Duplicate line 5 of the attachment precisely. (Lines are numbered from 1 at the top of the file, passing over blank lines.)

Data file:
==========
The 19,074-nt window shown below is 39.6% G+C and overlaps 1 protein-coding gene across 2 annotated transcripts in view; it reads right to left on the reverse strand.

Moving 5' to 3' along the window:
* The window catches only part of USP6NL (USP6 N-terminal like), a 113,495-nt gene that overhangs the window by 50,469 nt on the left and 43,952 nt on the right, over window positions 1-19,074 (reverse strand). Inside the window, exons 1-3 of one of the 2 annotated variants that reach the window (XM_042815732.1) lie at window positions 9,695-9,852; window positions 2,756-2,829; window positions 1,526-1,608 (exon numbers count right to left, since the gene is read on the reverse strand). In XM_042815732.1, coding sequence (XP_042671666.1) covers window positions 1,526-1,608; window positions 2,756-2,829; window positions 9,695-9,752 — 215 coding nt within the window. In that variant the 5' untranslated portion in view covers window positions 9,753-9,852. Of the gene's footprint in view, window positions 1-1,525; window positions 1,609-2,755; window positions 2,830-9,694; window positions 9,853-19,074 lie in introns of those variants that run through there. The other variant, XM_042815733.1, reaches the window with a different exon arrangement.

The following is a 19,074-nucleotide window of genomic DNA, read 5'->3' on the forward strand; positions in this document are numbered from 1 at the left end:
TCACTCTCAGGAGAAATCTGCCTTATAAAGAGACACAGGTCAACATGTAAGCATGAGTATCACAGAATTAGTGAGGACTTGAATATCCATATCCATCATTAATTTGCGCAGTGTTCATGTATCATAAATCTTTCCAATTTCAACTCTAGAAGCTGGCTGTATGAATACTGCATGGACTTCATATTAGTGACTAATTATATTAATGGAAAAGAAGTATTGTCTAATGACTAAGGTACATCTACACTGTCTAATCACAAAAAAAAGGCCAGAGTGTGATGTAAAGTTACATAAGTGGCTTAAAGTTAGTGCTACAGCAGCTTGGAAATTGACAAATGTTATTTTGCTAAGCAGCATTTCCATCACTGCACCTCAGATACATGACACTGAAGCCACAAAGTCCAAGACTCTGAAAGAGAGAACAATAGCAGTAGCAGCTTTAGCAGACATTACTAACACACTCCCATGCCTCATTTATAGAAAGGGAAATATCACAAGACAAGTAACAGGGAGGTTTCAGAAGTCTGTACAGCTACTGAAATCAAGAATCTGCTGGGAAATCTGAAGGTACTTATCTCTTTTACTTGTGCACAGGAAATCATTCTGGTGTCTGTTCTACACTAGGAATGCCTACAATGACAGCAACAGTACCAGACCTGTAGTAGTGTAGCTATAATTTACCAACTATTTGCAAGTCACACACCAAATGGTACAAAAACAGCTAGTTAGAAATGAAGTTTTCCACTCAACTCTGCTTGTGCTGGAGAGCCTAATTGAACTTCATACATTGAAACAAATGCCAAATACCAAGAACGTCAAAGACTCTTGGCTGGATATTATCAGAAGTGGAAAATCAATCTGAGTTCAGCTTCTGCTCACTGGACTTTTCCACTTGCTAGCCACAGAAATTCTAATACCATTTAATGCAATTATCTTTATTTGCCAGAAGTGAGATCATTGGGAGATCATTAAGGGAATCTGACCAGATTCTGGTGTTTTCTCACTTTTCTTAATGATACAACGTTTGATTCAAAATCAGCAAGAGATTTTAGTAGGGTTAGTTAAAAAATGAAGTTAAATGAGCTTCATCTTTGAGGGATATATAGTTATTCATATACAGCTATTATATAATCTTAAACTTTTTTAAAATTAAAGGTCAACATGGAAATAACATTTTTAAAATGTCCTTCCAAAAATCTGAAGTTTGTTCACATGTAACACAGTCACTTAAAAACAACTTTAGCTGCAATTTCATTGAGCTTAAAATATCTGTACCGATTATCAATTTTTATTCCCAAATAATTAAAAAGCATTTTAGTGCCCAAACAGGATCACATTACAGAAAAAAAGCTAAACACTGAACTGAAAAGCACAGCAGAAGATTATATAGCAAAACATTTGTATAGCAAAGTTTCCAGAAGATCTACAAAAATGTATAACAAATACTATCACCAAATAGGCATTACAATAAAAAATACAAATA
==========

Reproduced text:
TCACTCTCAGGAGAAATCTGCCTTATAAAGAGACACAGGTCAACATGTAAGCATGAGTATCACAGAATTAGTGAGGACTTGAATATCCATATCCATCATTAATTTGCGCAGTGTTCATGTATCATAAATCTTTCCAATTTCAACTCTAGAAGCTGGCTGTATGAATACTGCATGGACTTCATATTAGTGACTAATTATATTAATGGAAAAGAAGTATTGTCTAATGACTAAGGTACATCTACACTGTCTAATCACAAAAAAAAGGCCAGAGTGTGATGTAAAGTTACATAAGTGGCTTAAAGTTAGTGCTACAGCAGCTTGGAAATTGACAAATGTTATTTTGCTAAGCAGCATTTCCATCACTGCACCTCAGATACATGACACTGAAGCCACAAAGTCCAAGACTCTGAAAGAGAGAACAATAGCAGTAGCAGCTTTAGCAGACATTACTAACACACTCCCATGCCTCATTTATAGAAAGGGAAATATCACAAGACAAGTAACAGGGAGGTTTCAGAAGTCTGTACAGCTACTGAAATCAAGAATCTGCTGGGAAATCTGAAGGTACTTATCTCTTTTACTTGTGCACAGGAAATCATTCTGGTGTCTGTTCTACACTAGGAATGCCTACAATGACAGCAACAGTACCAGACCTGTAGTAGTGTAGCTATAATTTACCAACTATTTGCAAGTCACACACCAAATGGTACAAAAACAGCTAGTTAGAAATGAAGTTTTCCACTCAACTCTGCTTGTGCTGGAGAGCCTAATTGAACTTCATACATTGAAACAAATGCCAAATACCAAGAACGTCAAAGACTCTTGGCTGGATATTATCAGAAGTGGAAAATCAATCTGAGTTCAGCTTCTGCTCACTGGACTTTTCCACTTGCTAGCCACAGAAATTCTAATACCATTTAATGCAATTATCTTTATTTGCCAGAAGTGAGATCATTGGGAGATCATTAAGGGAATCTGACCAGATTCTGGTGTTTTCTCACTTTTCTTAATGATACAACGTTTGATTCAAAATCAGCAAGAGATTTTAGTAGGGTTAGTTAAAAAATGAAGTTAAATGAGCTTCATCTTTGAGGGATATATAGTTATTCATATACAGCTATTATATAATCTTAAACTTTTTTAAAATTAAAGGTCAACATGGAAATAACATTTTTAAAATGTCCTTCCAAAAATCTGAAGTTTGTTCACATGTAACACAGTCACTTAAAAACAACTTTAGCTGCAATTTCATTGAGCTTAAAATATCTGTACCGATTATCAATTTTTATTCCCAAATAATTAAAAAGCATTTTAGTGCCCAAACAGGATCACATTACAGAAAAAAAGCTAAACACTGAACTGAAAAGCACAGCAGAAGATTATATAGCAAAACATTTGTATAGCAAAGTTTCCAGAAGATCTACAAAAATGTATAACAAATACTATCACCAAATAGGCATTACAATAAAAAATACAAATA